Folks, when you’re travelling, make sure you know where your passport is at all times. Why do I say that? Because forgetting your passport at an inopportune time can lead to the biggest headache that you’ll ever face. I now know this from personal experience. Gather ’round, kids, and let me tell you the story of when I made a stupid mistake and then suffered for it for the rest of the day.
The story begins in Chicago. Yesterday. My friends and I had arrived at O’Hare airport on our way back from a social psychology convention in Austin. We had a layover in Chicago and were waiting for our second flight to the Kitchener airport. It was an evening flight, and I was looking forward to being home. The employees at the desk announced that our flight was ready to board, and I grabbed my things, ready to finally leave! And then they announced, “Because this is an international flight, please have your passport ready to show the attendant along with your boarding pass.” And that’s when my heart sank.Continue Reading
I’ve been a vegetarian for about a year and a half now, and reduced my meat intake for a couple years before that. This wasn’t a complicated or difficult process, despite what some people seem to think. The most difficult part of being a vegetarian (at least for me) is dealing with situations that arise when one is with friends and family who aren’t also veg*n. Since I’m fresh off the holidays and have spent the past six days with family, none of whom are veg*n, I wanted to share just a few situations that can be tricky to deal with. But first, a few definitions, just so we’re clear:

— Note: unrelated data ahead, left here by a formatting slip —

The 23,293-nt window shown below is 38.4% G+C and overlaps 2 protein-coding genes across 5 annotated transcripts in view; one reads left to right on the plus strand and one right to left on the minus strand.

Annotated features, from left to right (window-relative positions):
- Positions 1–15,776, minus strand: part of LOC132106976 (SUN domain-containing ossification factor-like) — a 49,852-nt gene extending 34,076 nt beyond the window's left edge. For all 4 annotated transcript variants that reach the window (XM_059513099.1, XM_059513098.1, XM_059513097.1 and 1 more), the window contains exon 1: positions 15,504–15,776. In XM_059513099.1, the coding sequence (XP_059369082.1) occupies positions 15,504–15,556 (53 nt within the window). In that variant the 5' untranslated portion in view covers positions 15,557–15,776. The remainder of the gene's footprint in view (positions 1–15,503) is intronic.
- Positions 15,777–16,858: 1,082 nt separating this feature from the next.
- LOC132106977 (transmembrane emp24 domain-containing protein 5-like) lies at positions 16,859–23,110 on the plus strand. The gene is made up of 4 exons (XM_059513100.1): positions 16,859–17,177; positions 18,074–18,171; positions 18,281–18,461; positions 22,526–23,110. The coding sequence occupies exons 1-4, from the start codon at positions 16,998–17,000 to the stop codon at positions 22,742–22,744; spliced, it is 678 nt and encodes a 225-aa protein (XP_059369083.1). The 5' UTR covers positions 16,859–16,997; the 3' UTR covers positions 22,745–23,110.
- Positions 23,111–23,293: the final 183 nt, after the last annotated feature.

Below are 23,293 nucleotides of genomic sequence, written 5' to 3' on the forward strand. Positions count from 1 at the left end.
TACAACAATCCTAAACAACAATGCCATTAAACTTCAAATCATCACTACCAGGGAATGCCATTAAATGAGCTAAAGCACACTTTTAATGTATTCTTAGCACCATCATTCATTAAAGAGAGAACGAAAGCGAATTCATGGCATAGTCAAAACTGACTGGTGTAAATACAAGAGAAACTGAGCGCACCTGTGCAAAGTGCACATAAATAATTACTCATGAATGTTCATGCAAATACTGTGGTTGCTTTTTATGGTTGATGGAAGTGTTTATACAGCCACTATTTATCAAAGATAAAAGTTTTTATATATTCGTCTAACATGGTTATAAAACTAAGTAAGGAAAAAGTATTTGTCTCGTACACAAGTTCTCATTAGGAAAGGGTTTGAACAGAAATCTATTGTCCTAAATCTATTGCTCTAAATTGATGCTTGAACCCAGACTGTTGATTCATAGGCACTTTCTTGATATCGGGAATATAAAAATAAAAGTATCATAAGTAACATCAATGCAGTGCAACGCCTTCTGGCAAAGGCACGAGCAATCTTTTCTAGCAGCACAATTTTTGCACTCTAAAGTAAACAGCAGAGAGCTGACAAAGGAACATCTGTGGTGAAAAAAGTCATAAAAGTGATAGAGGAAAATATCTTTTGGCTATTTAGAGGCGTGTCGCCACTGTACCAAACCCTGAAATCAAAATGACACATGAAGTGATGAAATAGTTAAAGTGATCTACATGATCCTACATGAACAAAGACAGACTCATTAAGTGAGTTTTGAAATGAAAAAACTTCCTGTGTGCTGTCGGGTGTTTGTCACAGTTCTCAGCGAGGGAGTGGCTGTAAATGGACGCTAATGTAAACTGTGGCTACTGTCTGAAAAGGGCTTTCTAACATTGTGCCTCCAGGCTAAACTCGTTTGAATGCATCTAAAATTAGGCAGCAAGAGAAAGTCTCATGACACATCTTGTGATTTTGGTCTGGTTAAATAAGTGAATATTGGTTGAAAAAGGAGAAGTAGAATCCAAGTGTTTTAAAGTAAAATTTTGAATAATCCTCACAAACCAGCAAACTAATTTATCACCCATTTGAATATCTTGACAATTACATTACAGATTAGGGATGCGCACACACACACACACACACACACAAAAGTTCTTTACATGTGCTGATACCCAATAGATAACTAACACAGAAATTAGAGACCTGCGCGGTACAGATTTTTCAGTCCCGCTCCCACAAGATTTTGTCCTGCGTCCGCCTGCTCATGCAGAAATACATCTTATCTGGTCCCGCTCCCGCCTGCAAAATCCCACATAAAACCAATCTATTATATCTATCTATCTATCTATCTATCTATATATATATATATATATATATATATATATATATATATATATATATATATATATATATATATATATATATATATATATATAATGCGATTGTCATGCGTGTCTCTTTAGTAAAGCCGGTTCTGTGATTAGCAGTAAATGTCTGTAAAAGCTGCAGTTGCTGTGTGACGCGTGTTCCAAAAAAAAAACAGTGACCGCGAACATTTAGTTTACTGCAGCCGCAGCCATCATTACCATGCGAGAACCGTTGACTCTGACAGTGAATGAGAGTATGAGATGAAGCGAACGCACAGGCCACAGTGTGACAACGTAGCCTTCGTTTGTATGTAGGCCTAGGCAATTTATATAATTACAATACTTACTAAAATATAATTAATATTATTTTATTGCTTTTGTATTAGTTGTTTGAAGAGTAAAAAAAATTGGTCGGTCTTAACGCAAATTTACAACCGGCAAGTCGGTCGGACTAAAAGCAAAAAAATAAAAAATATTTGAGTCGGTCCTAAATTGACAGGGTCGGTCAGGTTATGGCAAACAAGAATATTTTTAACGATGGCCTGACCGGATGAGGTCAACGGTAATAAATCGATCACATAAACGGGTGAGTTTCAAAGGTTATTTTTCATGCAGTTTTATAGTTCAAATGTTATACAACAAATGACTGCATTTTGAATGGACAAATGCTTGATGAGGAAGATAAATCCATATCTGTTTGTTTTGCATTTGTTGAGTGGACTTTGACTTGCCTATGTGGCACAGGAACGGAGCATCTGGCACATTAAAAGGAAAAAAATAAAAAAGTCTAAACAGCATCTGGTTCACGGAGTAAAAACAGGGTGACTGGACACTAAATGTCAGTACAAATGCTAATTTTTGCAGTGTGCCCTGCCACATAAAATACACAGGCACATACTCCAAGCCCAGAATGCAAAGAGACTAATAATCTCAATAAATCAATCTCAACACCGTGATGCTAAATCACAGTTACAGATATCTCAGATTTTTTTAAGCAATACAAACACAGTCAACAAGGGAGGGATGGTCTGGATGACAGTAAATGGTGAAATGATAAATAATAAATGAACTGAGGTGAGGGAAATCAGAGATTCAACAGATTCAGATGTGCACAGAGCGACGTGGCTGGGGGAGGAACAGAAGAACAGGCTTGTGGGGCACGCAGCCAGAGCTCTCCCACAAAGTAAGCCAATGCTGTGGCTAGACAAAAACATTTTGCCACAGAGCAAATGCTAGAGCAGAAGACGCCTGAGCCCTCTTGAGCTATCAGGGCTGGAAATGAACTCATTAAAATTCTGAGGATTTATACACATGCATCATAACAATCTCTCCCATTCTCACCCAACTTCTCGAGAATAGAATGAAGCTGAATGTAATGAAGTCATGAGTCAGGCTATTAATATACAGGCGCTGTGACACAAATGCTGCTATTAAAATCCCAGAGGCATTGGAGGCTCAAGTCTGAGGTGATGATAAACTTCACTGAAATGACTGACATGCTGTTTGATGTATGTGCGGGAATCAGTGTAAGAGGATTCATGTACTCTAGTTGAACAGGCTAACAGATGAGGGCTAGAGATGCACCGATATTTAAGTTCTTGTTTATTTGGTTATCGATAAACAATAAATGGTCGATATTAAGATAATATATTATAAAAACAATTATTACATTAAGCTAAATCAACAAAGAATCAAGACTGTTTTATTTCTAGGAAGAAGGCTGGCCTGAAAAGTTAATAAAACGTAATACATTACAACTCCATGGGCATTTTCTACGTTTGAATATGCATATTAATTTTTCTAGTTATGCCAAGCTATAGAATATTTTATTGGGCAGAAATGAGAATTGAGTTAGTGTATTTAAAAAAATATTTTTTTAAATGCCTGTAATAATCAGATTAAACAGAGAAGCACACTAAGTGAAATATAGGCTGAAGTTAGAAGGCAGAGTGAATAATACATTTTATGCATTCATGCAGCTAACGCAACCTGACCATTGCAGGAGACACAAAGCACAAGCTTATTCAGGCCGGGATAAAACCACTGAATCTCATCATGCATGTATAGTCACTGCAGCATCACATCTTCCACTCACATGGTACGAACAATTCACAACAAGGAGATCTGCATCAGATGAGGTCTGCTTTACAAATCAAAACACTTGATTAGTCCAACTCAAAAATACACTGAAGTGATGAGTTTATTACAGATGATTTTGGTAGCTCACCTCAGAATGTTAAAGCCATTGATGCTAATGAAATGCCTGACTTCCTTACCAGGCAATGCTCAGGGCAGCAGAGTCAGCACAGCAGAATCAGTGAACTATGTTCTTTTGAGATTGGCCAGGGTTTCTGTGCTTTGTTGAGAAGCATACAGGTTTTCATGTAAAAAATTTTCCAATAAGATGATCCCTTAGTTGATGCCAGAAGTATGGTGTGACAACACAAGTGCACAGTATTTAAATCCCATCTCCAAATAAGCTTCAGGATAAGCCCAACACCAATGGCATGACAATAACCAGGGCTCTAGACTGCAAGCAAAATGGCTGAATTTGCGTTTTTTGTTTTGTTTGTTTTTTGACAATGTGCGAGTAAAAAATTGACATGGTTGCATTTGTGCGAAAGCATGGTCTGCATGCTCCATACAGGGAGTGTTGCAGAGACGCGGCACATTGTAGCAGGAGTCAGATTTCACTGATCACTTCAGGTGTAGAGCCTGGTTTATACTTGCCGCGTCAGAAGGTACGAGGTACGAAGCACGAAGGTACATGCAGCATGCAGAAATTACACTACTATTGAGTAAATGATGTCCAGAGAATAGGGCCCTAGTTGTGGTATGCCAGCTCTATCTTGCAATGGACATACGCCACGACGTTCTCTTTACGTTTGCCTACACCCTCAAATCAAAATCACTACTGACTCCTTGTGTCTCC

Vegetarian: A person who does not eat meat. Vegan: A person who does not eat or otherwise use any animal products (e.g., dairy milk, eggs, honey, leather, cosmetic products tested on animals). Veg*n: A catch-all term used to refer to people who are either vegetarian or vegan, or something similar. The Questions
As I said, none of my family is veg*n. I am alright with this; I view moral issues (especially ones concerning diet) as personal choices that must be made by an individual. I am not here to judge, just to follow my own personal standard of ethics. But that can make for some situations that get tricky or somewhat frustrating. For instance, almost invariably, the first question a veg*n gets asked when they mention that they are veg*n is some variant of this: “What do…Continue Reading
I’m exhausted. The past few weeks I’ve wanted to do nothing except curl up in a ball under a blanket and shut out the world. It’s not depression, and it’s not cynicism; it’s just apathy resulting from utter exhaustion at trying to keep up with all the social movements that I consider myself a part of. In my head, I find certain ideological standpoints to be important: feminism, animal rights, environmentalism, leftist politics, skepticism, and so on. But lately, I find myself just not being able to care about taking any action toward these ends. My resources are completely depleted.
Of course, some of this is due to external demands that have left me depleted. I just finished writing my MA thesis, so that’s taken enormous time, effort, and brain-power. I also have other demands on my time, as we all do. But I think the problem runs deeper. I am simply burnt out from moral outrage.Continue Reading